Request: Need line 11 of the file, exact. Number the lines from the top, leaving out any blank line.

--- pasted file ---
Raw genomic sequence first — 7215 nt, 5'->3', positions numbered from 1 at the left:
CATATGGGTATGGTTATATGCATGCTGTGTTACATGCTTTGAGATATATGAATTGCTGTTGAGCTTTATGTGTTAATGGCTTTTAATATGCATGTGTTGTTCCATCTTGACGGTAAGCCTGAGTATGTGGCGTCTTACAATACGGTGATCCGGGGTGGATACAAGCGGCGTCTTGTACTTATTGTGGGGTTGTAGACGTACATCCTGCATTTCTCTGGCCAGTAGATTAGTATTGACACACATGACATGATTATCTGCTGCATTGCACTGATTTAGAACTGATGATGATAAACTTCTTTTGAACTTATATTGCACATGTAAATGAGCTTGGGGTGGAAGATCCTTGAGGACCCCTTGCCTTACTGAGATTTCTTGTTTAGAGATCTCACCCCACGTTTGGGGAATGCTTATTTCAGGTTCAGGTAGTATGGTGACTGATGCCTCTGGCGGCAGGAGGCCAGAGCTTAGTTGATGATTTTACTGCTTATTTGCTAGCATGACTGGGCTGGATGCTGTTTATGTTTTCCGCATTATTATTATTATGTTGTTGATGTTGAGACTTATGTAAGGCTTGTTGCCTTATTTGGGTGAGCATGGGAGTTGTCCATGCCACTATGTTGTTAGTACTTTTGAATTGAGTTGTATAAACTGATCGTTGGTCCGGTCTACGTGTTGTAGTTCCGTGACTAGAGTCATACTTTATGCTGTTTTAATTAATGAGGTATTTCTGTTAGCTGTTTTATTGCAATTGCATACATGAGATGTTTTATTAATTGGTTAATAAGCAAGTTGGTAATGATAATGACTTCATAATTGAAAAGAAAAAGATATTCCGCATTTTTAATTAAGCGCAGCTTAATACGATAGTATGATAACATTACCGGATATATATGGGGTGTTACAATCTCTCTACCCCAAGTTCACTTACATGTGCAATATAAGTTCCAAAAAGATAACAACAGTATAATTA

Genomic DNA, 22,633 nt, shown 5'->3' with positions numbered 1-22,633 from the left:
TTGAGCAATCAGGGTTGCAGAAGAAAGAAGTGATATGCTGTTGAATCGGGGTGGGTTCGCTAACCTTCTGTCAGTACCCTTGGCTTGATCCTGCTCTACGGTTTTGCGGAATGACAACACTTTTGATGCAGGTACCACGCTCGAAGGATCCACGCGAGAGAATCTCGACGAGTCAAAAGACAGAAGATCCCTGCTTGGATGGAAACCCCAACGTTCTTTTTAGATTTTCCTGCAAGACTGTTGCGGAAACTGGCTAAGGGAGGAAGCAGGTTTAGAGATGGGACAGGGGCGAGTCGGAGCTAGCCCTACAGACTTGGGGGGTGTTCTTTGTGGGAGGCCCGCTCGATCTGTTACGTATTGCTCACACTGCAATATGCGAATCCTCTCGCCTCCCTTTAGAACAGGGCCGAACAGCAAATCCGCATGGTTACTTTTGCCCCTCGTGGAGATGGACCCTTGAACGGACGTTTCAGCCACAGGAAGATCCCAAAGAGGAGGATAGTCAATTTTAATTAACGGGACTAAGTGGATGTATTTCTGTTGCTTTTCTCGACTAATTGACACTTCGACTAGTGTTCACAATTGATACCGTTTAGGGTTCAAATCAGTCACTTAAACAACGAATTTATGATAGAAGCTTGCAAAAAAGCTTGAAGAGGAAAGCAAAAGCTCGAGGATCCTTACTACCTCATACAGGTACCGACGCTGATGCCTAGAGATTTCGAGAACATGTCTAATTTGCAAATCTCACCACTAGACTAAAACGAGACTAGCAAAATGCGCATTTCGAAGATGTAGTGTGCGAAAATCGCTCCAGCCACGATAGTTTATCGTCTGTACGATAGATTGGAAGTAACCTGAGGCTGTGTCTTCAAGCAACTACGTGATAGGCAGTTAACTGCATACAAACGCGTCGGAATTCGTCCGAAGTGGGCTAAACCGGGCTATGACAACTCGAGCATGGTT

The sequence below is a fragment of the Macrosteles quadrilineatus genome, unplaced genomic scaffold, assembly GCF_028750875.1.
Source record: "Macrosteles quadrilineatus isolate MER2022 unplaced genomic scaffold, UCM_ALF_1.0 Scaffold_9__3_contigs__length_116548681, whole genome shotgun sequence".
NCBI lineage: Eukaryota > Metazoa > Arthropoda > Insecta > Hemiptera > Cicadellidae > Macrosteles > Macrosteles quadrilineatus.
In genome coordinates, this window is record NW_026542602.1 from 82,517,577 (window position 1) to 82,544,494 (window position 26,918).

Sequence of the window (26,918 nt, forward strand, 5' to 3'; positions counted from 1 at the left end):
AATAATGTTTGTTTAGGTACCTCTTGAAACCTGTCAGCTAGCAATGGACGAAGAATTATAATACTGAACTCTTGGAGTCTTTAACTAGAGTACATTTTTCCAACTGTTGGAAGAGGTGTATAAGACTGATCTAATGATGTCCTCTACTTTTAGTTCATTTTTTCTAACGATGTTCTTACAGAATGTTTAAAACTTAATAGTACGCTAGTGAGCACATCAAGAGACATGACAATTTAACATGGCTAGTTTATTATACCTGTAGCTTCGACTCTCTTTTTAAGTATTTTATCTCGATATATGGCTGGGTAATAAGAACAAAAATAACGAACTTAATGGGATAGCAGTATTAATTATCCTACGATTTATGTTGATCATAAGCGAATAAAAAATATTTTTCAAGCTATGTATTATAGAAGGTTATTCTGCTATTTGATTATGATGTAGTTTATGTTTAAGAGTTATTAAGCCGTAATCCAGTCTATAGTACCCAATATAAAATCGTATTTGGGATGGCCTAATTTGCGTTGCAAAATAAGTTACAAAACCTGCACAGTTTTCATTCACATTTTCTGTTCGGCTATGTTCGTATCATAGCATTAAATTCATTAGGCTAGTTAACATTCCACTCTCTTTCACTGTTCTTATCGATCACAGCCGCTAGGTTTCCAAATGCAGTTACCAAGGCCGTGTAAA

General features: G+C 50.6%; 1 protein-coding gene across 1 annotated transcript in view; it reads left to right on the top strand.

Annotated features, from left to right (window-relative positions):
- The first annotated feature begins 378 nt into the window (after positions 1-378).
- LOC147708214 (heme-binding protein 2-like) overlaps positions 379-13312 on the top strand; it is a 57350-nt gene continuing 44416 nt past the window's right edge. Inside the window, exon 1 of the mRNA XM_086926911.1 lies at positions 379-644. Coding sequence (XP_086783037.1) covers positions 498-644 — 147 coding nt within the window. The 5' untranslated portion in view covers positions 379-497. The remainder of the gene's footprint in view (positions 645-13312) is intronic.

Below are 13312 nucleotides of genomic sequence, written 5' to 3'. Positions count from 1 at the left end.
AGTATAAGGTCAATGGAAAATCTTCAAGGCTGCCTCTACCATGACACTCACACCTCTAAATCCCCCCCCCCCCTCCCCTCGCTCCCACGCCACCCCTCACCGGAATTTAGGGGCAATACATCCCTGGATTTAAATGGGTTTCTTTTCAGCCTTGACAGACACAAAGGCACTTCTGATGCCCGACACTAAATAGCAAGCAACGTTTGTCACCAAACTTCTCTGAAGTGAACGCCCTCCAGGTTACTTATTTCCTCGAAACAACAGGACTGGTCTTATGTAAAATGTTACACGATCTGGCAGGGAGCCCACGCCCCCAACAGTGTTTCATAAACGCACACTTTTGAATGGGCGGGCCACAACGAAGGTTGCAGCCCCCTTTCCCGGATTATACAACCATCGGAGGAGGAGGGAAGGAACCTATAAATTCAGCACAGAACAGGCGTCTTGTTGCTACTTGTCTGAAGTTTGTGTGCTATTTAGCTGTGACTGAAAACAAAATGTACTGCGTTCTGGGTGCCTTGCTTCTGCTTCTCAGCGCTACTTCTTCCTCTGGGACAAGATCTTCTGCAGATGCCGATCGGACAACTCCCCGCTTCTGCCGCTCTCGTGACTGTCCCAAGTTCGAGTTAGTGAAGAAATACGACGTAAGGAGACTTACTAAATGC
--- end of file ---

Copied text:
General features: G+C 50.6%; 1 protein-coding gene across 1 annotated transcript in view; it reads left to right on the top strand.